Irritable Bowel Syndrome

What is Irritable Bowel Syndrome?

Your colon, or large intestine, the final 3 or 4 feet of your bowel, functions mainly to absorb water from the bowel contents back into the body. The muscular wall of the colon moves the contents along by a coordinated squeezing of one small segment after another along the length in a rippling wave. When the muscles work properly, things move right along. Sometimes, however, the muscle activity becomes uncoordinated and poorly timed, and several segments squeeze down at once, trapping the contents between them; a "spasm" results. People who suffer with a spastic colon will have alternating bouts of constipation and diarrhea, accompanied by painful cramping and gas.

Irritable Bowel SyndromeThe colon is especially prone to spasm when its contents are not uniform in consistency. By that we mean some stool is compact and dry and some is watery, with pockets of gas residing in between the two. It's almost as though the muscle wall becomes confused, never knowing exactly how tightly to squeeze the contents beneath it. Let's see what nutrition has to offer you in alleviating the symptoms of a spastic colon.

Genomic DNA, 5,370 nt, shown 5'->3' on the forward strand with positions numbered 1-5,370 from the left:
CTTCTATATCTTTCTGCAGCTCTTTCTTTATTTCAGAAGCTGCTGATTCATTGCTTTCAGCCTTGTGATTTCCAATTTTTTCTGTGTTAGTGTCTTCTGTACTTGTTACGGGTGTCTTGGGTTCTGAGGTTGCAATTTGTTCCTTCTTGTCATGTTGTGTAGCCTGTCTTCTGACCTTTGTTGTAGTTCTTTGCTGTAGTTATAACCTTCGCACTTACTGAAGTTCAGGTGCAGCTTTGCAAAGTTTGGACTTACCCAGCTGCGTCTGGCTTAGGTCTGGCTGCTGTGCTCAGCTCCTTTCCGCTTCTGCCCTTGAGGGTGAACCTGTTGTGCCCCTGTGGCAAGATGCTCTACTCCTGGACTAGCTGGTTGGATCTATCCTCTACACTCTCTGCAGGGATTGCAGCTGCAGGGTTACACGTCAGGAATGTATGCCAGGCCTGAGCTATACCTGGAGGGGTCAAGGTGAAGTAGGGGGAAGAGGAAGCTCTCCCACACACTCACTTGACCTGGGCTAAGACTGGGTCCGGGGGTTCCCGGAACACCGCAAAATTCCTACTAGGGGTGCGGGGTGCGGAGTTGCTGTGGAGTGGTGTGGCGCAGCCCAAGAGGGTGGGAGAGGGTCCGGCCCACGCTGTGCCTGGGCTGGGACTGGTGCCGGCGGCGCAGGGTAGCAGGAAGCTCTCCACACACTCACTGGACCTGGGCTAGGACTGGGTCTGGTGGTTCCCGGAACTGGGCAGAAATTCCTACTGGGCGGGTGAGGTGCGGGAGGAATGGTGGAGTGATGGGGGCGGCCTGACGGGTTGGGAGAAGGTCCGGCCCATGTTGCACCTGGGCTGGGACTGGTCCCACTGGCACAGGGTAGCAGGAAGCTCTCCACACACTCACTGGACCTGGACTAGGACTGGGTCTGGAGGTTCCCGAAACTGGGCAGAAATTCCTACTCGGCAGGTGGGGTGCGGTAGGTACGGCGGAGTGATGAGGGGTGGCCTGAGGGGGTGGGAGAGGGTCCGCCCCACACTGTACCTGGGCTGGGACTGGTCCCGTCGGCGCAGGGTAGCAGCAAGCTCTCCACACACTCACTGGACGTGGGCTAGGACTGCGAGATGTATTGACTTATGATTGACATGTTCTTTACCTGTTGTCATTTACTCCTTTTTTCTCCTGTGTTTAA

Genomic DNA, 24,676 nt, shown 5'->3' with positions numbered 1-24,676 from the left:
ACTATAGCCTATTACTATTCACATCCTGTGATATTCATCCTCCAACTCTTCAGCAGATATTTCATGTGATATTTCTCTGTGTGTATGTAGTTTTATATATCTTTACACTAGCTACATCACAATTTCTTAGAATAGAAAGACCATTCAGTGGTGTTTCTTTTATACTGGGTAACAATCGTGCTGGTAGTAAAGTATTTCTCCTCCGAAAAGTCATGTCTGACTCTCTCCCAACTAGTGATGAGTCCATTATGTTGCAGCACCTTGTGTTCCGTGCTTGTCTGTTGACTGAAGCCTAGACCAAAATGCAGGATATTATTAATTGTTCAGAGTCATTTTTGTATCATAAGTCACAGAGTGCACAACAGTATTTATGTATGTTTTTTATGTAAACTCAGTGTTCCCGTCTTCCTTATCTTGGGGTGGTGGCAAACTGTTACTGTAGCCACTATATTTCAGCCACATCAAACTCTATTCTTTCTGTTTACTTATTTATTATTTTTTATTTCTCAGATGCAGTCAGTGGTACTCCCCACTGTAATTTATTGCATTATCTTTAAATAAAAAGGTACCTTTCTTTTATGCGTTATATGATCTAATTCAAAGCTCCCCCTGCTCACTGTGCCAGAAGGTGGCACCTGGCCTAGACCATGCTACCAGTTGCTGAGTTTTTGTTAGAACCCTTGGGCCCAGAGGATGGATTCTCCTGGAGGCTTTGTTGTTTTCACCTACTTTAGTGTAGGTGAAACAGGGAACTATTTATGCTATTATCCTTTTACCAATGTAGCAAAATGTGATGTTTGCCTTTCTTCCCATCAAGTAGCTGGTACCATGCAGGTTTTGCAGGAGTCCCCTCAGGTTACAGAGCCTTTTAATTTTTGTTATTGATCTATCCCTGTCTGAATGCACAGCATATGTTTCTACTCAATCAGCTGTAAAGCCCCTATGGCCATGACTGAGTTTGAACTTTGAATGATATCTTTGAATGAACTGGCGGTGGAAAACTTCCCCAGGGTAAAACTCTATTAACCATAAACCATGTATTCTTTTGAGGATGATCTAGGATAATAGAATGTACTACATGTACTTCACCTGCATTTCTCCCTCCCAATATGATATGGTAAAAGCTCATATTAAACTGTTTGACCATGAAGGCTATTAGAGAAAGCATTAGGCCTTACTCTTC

What makes Irritable Bowel Syndrome worse?

• Constipating medications, such as aspirin, codeine and its derivatives, and all narcotic pain medications, worsen the drying of the bowel movement and therefore increase the spasticity of your colon. Recommendation: Take these medications only when absolutely necessary.

• Take care with foods such as cheese that also tend to slow down the passage of food through the bowel, worsen constipation, and may stimulate spasm. Recommendation: Although cheeses offer a good source of complete protein, limit your intake to 1 to 2 ounces of cheese per day, and be certain to keep your fiber intake up as just recommended.

• Avoid mucus-forming foods such as animal fats, butter, carbonated beverages, caffeine, candy, chocolate, dairy products, fried foods, junk foods, margarine, nuts, orange and grapefruit juices, pastries, all processed foods, seeds, spicy foods, sugar, and wheat products. The secretion of mucus prevents the uptake of nutrients.

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